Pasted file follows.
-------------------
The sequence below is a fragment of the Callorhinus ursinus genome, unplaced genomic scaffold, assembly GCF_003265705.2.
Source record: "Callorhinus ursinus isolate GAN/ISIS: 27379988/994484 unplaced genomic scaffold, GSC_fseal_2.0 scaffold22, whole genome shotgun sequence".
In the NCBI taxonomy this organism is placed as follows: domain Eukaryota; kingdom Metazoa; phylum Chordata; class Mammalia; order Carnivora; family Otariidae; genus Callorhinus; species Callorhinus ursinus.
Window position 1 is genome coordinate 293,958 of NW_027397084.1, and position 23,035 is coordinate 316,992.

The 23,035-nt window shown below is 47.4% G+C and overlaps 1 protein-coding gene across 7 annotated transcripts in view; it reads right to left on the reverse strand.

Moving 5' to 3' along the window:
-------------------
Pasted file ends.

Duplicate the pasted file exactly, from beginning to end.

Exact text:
The sequence below is a fragment of the Callorhinus ursinus genome, unplaced genomic scaffold, assembly GCF_003265705.2.
Source record: "Callorhinus ursinus isolate GAN/ISIS: 27379988/994484 unplaced genomic scaffold, GSC_fseal_2.0 scaffold22, whole genome shotgun sequence".
In the NCBI taxonomy this organism is placed as follows: domain Eukaryota; kingdom Metazoa; phylum Chordata; class Mammalia; order Carnivora; family Otariidae; genus Callorhinus; species Callorhinus ursinus.
Window position 1 is genome coordinate 293,958 of NW_027397084.1, and position 23,035 is coordinate 316,992.

The 23,035-nt window shown below is 47.4% G+C and overlaps 1 protein-coding gene across 7 annotated transcripts in view; it reads right to left on the reverse strand.

Moving 5' to 3' along the window: